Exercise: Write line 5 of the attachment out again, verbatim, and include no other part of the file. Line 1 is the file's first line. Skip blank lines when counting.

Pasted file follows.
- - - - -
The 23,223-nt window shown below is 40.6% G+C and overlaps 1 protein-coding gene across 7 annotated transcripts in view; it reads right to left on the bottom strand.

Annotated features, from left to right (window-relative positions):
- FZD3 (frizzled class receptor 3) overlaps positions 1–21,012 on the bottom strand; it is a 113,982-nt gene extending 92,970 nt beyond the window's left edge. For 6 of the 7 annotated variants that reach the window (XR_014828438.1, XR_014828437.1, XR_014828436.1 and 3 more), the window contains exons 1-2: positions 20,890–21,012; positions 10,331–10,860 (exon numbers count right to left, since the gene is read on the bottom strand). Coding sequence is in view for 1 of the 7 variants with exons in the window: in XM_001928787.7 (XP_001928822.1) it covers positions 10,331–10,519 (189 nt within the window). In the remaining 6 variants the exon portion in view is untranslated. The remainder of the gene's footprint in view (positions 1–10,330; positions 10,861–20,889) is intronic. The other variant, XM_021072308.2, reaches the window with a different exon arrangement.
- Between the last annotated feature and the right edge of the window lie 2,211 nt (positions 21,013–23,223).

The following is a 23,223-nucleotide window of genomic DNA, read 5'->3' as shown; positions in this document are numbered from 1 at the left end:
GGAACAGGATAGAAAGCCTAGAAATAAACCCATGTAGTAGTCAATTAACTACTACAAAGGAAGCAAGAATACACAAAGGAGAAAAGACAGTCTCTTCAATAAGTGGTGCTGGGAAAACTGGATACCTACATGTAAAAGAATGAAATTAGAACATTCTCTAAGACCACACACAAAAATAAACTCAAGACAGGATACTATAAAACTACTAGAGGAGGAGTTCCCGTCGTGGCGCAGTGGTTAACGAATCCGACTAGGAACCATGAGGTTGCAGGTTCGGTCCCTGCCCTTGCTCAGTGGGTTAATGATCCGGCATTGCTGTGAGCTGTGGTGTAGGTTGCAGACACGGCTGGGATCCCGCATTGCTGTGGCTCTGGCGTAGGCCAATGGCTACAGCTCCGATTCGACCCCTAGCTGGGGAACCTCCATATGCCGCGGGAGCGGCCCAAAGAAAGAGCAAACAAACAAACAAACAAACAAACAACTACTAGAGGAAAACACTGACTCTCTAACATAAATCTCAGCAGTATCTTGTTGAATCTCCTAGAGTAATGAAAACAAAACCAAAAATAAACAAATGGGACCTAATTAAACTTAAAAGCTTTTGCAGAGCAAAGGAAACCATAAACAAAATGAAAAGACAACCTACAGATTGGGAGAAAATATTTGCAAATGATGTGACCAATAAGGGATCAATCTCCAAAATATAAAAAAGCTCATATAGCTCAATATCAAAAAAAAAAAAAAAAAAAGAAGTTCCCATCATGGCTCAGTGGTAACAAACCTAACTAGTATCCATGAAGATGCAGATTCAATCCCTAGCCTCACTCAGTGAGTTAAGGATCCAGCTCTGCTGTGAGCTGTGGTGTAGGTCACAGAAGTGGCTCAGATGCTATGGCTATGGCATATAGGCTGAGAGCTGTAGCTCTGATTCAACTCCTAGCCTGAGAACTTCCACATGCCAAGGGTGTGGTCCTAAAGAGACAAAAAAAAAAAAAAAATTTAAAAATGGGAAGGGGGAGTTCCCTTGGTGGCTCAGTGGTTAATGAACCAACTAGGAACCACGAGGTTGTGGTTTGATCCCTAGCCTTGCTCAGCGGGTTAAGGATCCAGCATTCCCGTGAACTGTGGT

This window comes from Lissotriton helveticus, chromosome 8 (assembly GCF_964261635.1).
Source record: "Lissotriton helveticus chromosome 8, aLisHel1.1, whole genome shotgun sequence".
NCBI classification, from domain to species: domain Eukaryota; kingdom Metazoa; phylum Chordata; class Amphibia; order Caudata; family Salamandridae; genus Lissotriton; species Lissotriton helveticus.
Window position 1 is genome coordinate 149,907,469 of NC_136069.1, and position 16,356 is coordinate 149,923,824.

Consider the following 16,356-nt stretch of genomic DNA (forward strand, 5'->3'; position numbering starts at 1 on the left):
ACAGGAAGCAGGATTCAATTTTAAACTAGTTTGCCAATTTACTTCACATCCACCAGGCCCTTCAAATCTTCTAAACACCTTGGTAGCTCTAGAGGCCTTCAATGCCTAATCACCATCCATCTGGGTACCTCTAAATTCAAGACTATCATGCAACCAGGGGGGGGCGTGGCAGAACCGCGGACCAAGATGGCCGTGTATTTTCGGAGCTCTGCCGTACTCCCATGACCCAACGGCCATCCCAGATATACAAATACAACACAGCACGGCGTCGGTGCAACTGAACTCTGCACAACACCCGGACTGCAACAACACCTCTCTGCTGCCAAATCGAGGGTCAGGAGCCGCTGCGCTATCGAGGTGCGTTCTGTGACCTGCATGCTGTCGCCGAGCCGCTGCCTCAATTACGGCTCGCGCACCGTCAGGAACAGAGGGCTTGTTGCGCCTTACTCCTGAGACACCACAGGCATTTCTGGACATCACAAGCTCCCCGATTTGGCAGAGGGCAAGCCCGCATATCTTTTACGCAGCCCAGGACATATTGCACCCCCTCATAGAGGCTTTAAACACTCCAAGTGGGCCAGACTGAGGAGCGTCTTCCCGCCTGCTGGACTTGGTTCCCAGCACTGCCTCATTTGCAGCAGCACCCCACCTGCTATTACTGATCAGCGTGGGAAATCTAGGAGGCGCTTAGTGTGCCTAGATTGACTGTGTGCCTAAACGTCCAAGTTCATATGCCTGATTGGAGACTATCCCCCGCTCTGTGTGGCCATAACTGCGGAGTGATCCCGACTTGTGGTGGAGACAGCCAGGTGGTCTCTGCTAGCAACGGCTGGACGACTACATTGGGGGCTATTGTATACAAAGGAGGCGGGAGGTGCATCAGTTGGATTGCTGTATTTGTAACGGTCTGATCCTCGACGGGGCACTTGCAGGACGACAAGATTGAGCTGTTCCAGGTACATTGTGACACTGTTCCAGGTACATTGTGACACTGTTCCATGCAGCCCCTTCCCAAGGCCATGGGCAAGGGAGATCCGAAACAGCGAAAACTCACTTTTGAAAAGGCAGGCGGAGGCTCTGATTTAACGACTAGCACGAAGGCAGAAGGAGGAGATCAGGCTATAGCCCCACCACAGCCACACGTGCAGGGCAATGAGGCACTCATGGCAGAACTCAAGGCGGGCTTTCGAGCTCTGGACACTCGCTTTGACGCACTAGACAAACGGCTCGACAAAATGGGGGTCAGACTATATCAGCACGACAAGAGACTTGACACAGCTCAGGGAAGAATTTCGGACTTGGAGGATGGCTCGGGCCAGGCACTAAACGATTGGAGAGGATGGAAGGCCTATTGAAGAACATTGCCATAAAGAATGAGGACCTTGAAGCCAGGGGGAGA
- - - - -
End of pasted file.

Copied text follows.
The following is a 23,223-nucleotide window of genomic DNA, read 5'->3' as shown; positions in this document are numbered from 1 at the left end: